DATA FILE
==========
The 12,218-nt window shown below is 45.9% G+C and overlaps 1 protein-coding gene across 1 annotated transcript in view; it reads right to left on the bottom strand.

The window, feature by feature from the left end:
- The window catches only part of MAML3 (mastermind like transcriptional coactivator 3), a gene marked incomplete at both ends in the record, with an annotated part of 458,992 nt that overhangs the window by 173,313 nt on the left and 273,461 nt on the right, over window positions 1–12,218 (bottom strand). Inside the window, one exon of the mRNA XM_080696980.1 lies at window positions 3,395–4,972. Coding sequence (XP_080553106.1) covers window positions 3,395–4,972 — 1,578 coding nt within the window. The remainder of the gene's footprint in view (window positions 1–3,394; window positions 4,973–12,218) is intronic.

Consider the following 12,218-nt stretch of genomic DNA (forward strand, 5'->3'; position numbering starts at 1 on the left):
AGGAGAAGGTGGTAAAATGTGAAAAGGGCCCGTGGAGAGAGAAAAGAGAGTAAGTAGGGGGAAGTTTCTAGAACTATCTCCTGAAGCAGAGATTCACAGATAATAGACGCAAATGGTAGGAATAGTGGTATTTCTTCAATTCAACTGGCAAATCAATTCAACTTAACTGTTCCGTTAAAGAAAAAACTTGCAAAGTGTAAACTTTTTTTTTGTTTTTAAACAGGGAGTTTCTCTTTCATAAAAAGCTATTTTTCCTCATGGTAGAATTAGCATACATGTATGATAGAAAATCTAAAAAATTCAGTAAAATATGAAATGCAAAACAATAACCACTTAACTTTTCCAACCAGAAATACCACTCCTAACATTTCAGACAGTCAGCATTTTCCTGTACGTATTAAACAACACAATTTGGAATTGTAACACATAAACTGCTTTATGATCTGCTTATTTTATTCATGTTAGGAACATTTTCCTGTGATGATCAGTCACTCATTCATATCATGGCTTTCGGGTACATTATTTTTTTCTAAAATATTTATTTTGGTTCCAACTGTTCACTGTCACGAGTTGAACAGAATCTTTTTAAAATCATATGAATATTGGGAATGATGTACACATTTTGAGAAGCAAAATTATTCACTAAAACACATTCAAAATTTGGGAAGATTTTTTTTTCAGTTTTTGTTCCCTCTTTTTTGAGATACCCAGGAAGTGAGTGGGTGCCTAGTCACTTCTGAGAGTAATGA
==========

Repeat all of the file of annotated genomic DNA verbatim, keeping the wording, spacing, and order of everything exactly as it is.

The 12,218-nt window shown below is 45.9% G+C and overlaps 1 protein-coding gene across 1 annotated transcript in view; it reads right to left on the bottom strand.

The window, feature by feature from the left end:
- The window catches only part of MAML3 (mastermind like transcriptional coactivator 3), a gene marked incomplete at both ends in the record, with an annotated part of 458,992 nt that overhangs the window by 173,313 nt on the left and 273,461 nt on the right, over window positions 1–12,218 (bottom strand). Inside the window, one exon of the mRNA XM_080696980.1 lies at window positions 3,395–4,972. Coding sequence (XP_080553106.1) covers window positions 3,395–4,972 — 1,578 coding nt within the window. The remainder of the gene's footprint in view (window positions 1–3,394; window positions 4,973–12,218) is intronic.

Consider the following 12,218-nt stretch of genomic DNA (forward strand, 5'->3'; position numbering starts at 1 on the left):
AGGAGAAGGTGGTAAAATGTGAAAAGGGCCCGTGGAGAGAGAAAAGAGAGTAAGTAGGGGGAAGTTTCTAGAACTATCTCCTGAAGCAGAGATTCACAGATAATAGACGCAAATGGTAGGAATAGTGGTATTTCTTCAATTCAACTGGCAAATCAATTCAACTTAACTGTTCCGTTAAAGAAAAAACTTGCAAAGTGTAAACTTTTTTTTTGTTTTTAAACAGGGAGTTTCTCTTTCATAAAAAGCTATTTTTCCTCATGGTAGAATTAGCATACATGTATGATAGAAAATCTAAAAAATTCAGTAAAATATGAAATGCAAAACAATAACCACTTAACTTTTCCAACCAGAAATACCACTCCTAACATTTCAGACAGTCAGCATTTTCCTGTACGTATTAAACAACACAATTTGGAATTGTAACACATAAACTGCTTTATGATCTGCTTATTTTATTCATGTTAGGAACATTTTCCTGTGATGATCAGTCACTCATTCATATCATGGCTTTCGGGTACATTATTTTTTTCTAAAATATTTATTTTGGTTCCAACTGTTCACTGTCACGAGTTGAACAGAATCTTTTTAAAATCATATGAATATTGGGAATGATGTACACATTTTGAGAAGCAAAATTATTCACTAAAACACATTCAAAATTTGGGAAGATTTTTTTTTCAGTTTTTGTTCCCTCTTTTTTGAGATACCCAGGAAGTGAGTGGGTGCCTAGTCACTTCTGAGAGTAATGA